China’s yuan finished domestic trading on Monday at a one-year low against the dollar, extending losses after posting its worst week since 2015, as a worsening economic growth outlook drove investor concern that the currency had more room to fall.
Sentiment also took a knock on fears that strict lockdown measures will spread to Beijing, after the capital city required everyone living or working in Chaoyang district to take three COVID-19 tests this week and put more than a dozen buildings under lockdown.
“The lack of any intervention by the PBOC despite the elevated downside volatility in CNY may signal that China could be shifting to a more growth-orientated currency management at a time when tight containment measures are posing significant risks to the country’s economic outlook,” ING said in a note
Reuters are reporting that the German government is hiking its inflation forecast for this year to 6.1% due to the impact of the war in Ukraine, up from 3.3% it had forecast in January, according to government document seen by Reuters.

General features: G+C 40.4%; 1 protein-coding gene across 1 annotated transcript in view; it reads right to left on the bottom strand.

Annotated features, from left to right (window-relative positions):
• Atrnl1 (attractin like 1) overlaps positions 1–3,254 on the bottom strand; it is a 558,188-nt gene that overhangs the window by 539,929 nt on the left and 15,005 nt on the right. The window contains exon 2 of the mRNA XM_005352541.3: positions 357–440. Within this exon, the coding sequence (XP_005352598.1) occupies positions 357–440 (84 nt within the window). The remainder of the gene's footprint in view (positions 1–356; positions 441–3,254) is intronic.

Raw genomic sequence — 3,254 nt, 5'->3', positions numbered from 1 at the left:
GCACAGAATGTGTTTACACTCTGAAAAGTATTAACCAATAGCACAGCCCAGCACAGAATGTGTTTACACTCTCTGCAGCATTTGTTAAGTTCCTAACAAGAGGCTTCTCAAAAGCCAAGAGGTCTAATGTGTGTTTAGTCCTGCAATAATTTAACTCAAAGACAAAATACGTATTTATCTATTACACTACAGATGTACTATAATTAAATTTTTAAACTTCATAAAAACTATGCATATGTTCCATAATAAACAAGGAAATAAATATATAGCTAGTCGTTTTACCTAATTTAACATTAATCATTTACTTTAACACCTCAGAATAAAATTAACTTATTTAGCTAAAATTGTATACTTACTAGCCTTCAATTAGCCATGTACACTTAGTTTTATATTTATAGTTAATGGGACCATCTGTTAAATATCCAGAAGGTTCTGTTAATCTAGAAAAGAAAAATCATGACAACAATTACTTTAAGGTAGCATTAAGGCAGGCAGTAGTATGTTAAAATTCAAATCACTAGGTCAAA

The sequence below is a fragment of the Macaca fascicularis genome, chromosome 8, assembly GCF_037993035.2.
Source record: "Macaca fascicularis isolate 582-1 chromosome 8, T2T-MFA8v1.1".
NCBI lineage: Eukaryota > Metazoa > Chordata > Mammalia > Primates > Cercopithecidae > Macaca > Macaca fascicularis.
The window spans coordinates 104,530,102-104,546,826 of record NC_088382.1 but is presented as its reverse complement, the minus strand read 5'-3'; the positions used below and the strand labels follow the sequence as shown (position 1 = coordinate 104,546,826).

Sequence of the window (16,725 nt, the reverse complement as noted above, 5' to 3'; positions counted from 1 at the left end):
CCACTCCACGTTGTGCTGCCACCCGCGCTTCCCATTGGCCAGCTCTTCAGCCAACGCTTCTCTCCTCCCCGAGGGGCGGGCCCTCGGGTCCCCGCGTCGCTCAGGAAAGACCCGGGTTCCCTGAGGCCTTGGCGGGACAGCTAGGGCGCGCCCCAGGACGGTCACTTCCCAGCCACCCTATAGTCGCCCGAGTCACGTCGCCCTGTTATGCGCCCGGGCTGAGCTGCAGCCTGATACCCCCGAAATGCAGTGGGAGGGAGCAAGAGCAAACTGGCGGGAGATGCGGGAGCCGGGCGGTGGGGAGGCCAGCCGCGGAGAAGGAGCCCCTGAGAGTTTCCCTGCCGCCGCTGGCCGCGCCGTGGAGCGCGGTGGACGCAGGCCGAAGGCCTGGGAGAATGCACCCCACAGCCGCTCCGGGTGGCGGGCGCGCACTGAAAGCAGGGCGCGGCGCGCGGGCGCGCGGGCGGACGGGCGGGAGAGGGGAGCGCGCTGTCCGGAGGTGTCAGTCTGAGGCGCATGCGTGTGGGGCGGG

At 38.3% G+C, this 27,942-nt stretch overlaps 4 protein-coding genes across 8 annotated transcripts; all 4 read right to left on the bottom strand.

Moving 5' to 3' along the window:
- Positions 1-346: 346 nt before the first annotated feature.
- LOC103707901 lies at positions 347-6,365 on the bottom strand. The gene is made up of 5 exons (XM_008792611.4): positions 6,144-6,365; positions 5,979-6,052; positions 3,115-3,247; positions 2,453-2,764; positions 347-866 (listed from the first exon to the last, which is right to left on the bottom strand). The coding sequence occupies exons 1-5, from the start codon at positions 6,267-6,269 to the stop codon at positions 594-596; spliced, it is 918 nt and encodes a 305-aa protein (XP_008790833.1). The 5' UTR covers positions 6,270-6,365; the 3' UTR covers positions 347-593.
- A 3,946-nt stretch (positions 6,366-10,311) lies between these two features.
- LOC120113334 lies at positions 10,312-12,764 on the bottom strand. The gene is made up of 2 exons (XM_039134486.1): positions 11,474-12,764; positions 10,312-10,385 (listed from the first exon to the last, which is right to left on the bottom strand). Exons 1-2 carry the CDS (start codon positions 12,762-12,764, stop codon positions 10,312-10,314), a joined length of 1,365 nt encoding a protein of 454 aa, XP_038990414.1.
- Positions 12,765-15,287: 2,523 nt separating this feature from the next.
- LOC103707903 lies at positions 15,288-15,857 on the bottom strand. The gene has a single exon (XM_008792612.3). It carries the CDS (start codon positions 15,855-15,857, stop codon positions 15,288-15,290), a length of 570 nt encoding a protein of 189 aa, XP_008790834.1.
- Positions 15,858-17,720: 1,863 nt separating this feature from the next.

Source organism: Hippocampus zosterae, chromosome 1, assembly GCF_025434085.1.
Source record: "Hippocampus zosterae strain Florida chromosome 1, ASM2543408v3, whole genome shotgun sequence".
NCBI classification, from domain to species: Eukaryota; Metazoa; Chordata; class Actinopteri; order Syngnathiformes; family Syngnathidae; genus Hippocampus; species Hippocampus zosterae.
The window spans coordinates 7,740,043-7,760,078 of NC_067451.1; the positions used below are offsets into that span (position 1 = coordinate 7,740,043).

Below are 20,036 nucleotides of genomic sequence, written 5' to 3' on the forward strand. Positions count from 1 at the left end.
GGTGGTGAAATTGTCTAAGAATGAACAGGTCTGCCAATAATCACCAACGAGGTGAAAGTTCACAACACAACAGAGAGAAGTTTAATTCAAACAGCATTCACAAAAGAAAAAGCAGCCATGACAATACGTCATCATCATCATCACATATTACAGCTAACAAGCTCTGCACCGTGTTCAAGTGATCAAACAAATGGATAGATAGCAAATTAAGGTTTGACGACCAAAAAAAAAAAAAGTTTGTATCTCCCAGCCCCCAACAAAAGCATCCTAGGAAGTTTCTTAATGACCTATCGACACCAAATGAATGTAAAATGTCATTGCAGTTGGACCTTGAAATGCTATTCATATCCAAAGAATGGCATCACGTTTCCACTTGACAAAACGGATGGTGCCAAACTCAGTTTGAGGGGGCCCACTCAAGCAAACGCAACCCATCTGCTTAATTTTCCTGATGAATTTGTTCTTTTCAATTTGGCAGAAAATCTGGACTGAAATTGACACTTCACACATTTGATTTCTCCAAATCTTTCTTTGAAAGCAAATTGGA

Berlin, which is due to present its spring forecasts on Wednesday, sees consumer price growth easing to 2.8% in 2023, the document showed.
A source had told Reuters on Friday that Berlin was set to cut its growth forecast for Europe’s biggest economy for 2022 to 2.2% from 3.6% and saw growth picking up slightly to 2.5% in 2023.
Tian Wei of Beijing’s Municipal Party Committee told a press briefing over the weekend that “The risk of continued and hidden transmission is high, and the situation is grim,”
This amidst the number of cases rising in the capital. Given China’s ‘zero’ policy lockdown are likely not too far behind. Reports are already coming in of empty shelves at stores.
In Beijing’s eastern district of Chaoyang, population around 3.45mn people, testing will be expanded. Everyone living or working in the area must take three COVID-19 tests this week. The district also announced it that it had indefinitely banned extracurricular in-person classes or sports activities.
Some Chinese state banks, such as Bank of China and Bank of Communications, will cut deposit rate ceilings on Monday, joining smaller lenders, sources told Reuters.
The planned cuts come a week after regulators encouraged smaller banks to lower the ceiling for their deposit rates. The moves will also coincide with China’s reduction in banks’ reserve requirements, effective on Monday.
At the margin lower RRR & rates in China will be supportive.